17 January 2012

Belinda Cannone

Until this morning, when I read a review in this month's Magazine littéraire of novelist and essayist Belinda Cannone's La Chair du temps (literally 'The Flesh of Time'), I wasn't aware of her existence. Last March she arrived at her house in the country to find that two trunks, containing many years of her diaries, notebooks, photos and correspondence, had been stolen. Her shock was immense, and she wrote frantically to try to fill the void, to right the wrong, and this book is an attempt to render the intimate 'extimate'. Obviously, I had to find out more about Barbara Cannone.

Cannone – a university lecturer in Comparative Literature at Caen – wrote and published her thesis about writers and music in France in the second half of the 18th century, and music is a preoccupation in her work.

So too is desire. The novel Lent Delta (1998) – literally 'Slow Delta' – is an exploration of the desire to live seen through the eyes of a woman on her final day of 104 years of life; and the novel L'Homme qui jeûne (2006)  – literally 'The Fasting Man' – is the negative image of desire. L’Écriture du désir (2001) – literally 'The Writing of Desire' – is an essay which examines desire in general and its relationship to literary practice.

Last year she published Le Baiser peut-être – literally 'The Kiss Perhaps' –which was the first of a series of books to be written by different people on universal subjects. For Cannone, the kiss represents the most beautiful gesture of desire, a fusion, when self joins other, and there is a brief talk for Mollat on YouTube in which she also extends the word: when she writes, she leans toward the reader in desire, in a kind of kiss, and hopes that the reader will make a similar gesture toward her. The fascinating eight-minute interview, in French – and in which, for instance, she covers the prostitute (who doesn't kiss because she can sell her body but not her desire), Diderot (Cannone's 'dance master'), and Dante (Paulo and Francesca) – is here.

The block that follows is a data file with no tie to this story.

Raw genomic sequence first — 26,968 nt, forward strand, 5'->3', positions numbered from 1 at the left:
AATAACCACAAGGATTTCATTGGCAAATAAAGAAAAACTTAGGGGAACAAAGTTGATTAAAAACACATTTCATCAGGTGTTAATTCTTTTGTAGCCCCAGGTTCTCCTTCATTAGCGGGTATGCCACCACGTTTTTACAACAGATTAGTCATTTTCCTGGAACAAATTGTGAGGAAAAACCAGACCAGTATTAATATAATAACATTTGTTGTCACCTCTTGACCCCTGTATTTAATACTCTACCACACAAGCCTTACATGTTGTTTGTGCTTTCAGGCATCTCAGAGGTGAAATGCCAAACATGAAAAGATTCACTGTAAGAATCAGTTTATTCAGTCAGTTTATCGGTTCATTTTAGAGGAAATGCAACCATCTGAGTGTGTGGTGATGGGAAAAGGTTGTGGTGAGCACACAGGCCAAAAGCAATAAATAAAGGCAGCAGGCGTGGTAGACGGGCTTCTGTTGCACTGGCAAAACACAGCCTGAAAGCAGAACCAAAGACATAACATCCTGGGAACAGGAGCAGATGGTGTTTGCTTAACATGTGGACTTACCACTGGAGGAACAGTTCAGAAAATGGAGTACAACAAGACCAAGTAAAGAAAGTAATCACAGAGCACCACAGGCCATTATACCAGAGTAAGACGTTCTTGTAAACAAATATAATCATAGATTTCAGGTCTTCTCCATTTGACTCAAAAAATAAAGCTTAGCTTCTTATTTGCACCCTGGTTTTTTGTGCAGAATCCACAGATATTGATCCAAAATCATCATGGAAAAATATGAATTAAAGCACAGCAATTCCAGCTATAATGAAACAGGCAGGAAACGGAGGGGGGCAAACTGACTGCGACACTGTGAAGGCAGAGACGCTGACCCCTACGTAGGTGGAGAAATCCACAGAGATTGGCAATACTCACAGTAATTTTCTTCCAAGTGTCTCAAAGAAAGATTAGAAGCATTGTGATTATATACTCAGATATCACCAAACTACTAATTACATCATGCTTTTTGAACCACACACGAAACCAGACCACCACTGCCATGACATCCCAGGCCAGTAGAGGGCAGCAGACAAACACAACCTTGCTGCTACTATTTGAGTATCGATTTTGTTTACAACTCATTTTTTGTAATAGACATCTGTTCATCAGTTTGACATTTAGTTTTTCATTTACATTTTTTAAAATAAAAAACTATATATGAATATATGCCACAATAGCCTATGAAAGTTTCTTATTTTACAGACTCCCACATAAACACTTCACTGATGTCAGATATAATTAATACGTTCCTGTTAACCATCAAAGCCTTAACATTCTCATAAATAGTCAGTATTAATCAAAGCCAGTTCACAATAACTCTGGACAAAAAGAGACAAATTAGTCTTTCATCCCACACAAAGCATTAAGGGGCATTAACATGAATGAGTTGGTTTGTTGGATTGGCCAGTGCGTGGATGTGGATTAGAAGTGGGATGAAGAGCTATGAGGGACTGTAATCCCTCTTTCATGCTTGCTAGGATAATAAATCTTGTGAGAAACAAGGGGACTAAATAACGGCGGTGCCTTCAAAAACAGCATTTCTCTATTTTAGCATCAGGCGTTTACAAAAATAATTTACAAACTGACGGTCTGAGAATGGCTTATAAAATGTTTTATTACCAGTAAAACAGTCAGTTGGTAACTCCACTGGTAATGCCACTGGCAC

Last year I noted that Laurent Mauvignier – a startling and original French writer – has been barely translated into English. Consulting the Library of Congress and the British Library websites, the indication is that no work of Cannone's has been translated into English. Perhaps, once again, this is a case of a writer's work just being too French for an English readership, in spite of the universal themes.

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